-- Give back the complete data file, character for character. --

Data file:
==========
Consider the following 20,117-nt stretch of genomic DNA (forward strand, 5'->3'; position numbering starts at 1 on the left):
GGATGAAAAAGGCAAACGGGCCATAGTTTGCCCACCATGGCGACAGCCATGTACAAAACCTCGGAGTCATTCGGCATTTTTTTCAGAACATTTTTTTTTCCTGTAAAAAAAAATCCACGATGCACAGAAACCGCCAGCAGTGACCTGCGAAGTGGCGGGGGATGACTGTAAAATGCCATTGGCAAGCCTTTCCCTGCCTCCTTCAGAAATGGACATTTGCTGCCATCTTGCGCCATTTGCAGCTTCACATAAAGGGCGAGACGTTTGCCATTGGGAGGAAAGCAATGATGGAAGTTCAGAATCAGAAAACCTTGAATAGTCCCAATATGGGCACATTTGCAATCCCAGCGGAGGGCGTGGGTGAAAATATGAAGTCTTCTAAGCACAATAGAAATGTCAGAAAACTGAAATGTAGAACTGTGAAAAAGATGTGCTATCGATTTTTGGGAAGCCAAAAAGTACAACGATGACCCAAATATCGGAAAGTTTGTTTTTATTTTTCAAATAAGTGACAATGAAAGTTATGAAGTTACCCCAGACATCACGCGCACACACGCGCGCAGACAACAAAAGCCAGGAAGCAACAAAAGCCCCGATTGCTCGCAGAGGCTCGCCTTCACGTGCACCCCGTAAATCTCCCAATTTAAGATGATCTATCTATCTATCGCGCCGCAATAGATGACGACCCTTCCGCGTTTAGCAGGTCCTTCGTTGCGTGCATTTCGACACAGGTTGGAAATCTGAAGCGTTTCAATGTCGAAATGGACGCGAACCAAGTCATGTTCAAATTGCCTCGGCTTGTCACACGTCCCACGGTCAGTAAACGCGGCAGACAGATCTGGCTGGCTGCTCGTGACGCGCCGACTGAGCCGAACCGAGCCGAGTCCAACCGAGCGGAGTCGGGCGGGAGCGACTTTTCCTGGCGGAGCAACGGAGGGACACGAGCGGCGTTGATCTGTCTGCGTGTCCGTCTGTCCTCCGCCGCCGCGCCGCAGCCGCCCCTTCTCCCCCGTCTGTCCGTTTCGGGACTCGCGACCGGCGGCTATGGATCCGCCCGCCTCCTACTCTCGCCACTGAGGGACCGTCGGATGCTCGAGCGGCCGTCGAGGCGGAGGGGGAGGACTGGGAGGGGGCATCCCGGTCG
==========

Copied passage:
Consider the following 20,117-nt stretch of genomic DNA (forward strand, 5'->3'; position numbering starts at 1 on the left):
GGATGAAAAAGGCAAACGGGCCATAGTTTGCCCACCATGGCGACAGCCATGTACAAAACCTCGGAGTCATTCGGCATTTTTTTCAGAACATTTTTTTTTCCTGTAAAAAAAAATCCACGATGCACAGAAACCGCCAGCAGTGACCTGCGAAGTGGCGGGGGATGACTGTAAAATGCCATTGGCAAGCCTTTCCCTGCCTCCTTCAGAAATGGACATTTGCTGCCATCTTGCGCCATTTGCAGCTTCACATAAAGGGCGAGACGTTTGCCATTGGGAGGAAAGCAATGATGGAAGTTCAGAATCAGAAAACCTTGAATAGTCCCAATATGGGCACATTTGCAATCCCAGCGGAGGGCGTGGGTGAAAATATGAAGTCTTCTAAGCACAATAGAAATGTCAGAAAACTGAAATGTAGAACTGTGAAAAAGATGTGCTATCGATTTTTGGGAAGCCAAAAAGTACAACGATGACCCAAATATCGGAAAGTTTGTTTTTATTTTTCAAATAAGTGACAATGAAAGTTATGAAGTTACCCCAGACATCACGCGCACACACGCGCGCAGACAACAAAAGCCAGGAAGCAACAAAAGCCCCGATTGCTCGCAGAGGCTCGCCTTCACGTGCACCCCGTAAATCTCCCAATTTAAGATGATCTATCTATCTATCGCGCCGCAATAGATGACGACCCTTCCGCGTTTAGCAGGTCCTTCGTTGCGTGCATTTCGACACAGGTTGGAAATCTGAAGCGTTTCAATGTCGAAATGGACGCGAACCAAGTCATGTTCAAATTGCCTCGGCTTGTCACACGTCCCACGGTCAGTAAACGCGGCAGACAGATCTGGCTGGCTGCTCGTGACGCGCCGACTGAGCCGAACCGAGCCGAGTCCAACCGAGCGGAGTCGGGCGGGAGCGACTTTTCCTGGCGGAGCAACGGAGGGACACGAGCGGCGTTGATCTGTCTGCGTGTCCGTCTGTCCTCCGCCGCCGCGCCGCAGCCGCCCCTTCTCCCCCGTCTGTCCGTTTCGGGACTCGCGACCGGCGGCTATGGATCCGCCCGCCTCCTACTCTCGCCACTGAGGGACCGTCGGATGCTCGAGCGGCCGTCGAGGCGGAGGGGGAGGACTGGGAGGGGGCATCCCGGTCG